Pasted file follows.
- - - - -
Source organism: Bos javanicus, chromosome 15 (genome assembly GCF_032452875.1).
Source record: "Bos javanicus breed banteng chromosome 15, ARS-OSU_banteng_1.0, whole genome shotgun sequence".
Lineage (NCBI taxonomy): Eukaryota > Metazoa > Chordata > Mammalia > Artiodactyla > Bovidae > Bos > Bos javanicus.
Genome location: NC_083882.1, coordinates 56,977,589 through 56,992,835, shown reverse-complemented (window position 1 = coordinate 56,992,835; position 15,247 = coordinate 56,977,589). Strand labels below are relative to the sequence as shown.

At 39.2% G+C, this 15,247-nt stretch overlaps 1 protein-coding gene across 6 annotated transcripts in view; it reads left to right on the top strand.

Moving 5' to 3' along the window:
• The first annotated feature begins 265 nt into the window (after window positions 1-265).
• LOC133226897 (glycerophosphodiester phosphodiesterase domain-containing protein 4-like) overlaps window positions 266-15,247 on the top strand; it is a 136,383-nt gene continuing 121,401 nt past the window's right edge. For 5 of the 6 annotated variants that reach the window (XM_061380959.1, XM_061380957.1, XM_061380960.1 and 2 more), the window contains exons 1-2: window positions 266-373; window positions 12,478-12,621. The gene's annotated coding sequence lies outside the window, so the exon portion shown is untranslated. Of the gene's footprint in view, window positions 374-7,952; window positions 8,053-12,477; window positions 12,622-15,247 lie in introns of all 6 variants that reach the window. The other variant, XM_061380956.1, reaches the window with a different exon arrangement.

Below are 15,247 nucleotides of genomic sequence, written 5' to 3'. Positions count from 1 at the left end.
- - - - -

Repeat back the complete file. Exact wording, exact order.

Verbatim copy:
Source organism: Bos javanicus, chromosome 15 (genome assembly GCF_032452875.1).
Source record: "Bos javanicus breed banteng chromosome 15, ARS-OSU_banteng_1.0, whole genome shotgun sequence".
Lineage (NCBI taxonomy): Eukaryota > Metazoa > Chordata > Mammalia > Artiodactyla > Bovidae > Bos > Bos javanicus.
Genome location: NC_083882.1, coordinates 56,977,589 through 56,992,835, shown reverse-complemented (window position 1 = coordinate 56,992,835; position 15,247 = coordinate 56,977,589). Strand labels below are relative to the sequence as shown.

At 39.2% G+C, this 15,247-nt stretch overlaps 1 protein-coding gene across 6 annotated transcripts in view; it reads left to right on the top strand.

Moving 5' to 3' along the window:
• The first annotated feature begins 265 nt into the window (after window positions 1-265).
• LOC133226897 (glycerophosphodiester phosphodiesterase domain-containing protein 4-like) overlaps window positions 266-15,247 on the top strand; it is a 136,383-nt gene continuing 121,401 nt past the window's right edge. For 5 of the 6 annotated variants that reach the window (XM_061380959.1, XM_061380957.1, XM_061380960.1 and 2 more), the window contains exons 1-2: window positions 266-373; window positions 12,478-12,621. The gene's annotated coding sequence lies outside the window, so the exon portion shown is untranslated. Of the gene's footprint in view, window positions 374-7,952; window positions 8,053-12,477; window positions 12,622-15,247 lie in introns of all 6 variants that reach the window. The other variant, XM_061380956.1, reaches the window with a different exon arrangement.

Below are 15,247 nucleotides of genomic sequence, written 5' to 3'. Positions count from 1 at the left end.